Video conferencing began life as a tool for corporate communication. It was expensive, bulky, and too complicated for the layperson. Today, however, costs have plummeted, video calling software and webcams have become plug-‘n’-play accessible, and the technology is a staple of private communication. All the major instant messaging apps now come complete with video calling–from WhatsApp and Facebook Messenger to Snapchat and Instagram. There are even video calling platforms–like the JusTalk Kids app–designed specifically for children.

Social welfare groups have sprung up all over the internet offering private, convenient help for adults and young people.

Perhaps more importantly, video conferencing is being used as a form of 24/7 online peer support. Social welfare groups have sprung up all over the internet offering private, convenient help for adults and young people struggling with a variety of mental health and social issues. Online marriage counseling, LGBT support groups, career counseling–help of all kinds is being offered online via virtual support groups and one-on-one therapy that take advantage of the convenience of video calling.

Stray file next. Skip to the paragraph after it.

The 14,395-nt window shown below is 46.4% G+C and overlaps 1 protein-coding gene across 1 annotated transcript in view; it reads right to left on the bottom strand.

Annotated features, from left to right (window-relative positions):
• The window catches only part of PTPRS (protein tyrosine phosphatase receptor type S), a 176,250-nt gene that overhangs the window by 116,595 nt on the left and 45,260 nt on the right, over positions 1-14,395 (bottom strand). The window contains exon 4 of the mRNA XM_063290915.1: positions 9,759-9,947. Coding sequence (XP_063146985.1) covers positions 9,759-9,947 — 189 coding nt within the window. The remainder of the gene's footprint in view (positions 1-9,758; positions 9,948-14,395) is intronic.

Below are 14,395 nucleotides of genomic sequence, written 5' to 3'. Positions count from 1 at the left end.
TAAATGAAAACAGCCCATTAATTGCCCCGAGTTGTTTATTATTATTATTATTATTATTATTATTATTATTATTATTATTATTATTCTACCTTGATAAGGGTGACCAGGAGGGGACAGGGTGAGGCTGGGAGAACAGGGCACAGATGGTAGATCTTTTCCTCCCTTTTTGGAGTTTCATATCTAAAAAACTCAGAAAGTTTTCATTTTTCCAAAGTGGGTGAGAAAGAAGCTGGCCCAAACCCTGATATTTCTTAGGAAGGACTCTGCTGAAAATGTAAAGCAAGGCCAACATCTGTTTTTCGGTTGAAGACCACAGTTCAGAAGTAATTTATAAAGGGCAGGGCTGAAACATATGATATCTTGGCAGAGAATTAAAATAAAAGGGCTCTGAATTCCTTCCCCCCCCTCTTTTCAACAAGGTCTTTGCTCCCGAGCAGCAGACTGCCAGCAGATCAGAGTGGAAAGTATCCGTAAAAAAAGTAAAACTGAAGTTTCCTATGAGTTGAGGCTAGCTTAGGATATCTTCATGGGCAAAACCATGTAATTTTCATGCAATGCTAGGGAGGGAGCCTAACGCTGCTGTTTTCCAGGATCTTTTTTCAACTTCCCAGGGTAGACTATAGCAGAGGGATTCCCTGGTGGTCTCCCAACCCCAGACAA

Just as the Ask Gran, Not Google program prompts young students to view their elders as a source of information and wisdom, so too do these more adult services encourage people to see technology not as an end in itself, but as a means to make contact with others.

And the technology is available to everyone.

Start Your Own Ask Gran Project

While the Ask Gran, Not Google imitative created by Feros Care has won the support of the country’s government, it isn’t necessary to apply for mountains of funds in order to replicate their success. As we mentioned earlier, the technology used in the program is readily available to anyone.

Projects like Ask Gran, Not Google can help young people use technology to build lasting relationships with broader human society.

The average American home and school have enough broadband capacity to host even HD video calls, and these calls can be made using desktops, laptops, tablets, or phones. Webcams with built-in microphones, like the Logitech C920, cost less than $100, and the rise in subscription-based video calling means some platforms cost less than $10 a month or are free for private users.

The rest of the equation is a matter of connecting groups of people who might be able to support and learn from each other. It doesn’t have to revolve around a school classroom, either. You could pair a Boy Scout group with a local chess club; a ballet class with a French-speaking group (to help them with the terminology); a baseball team with your city’s pro team; a group of piano students with a neighborhood jazz club.

The point is that projects like Ask Gran, Not Google can help young people use technology to build lasting relationships with broader human society. It can put the conversation back into fact-finding, and maybe even boost the students’ interpersonal skills in the process.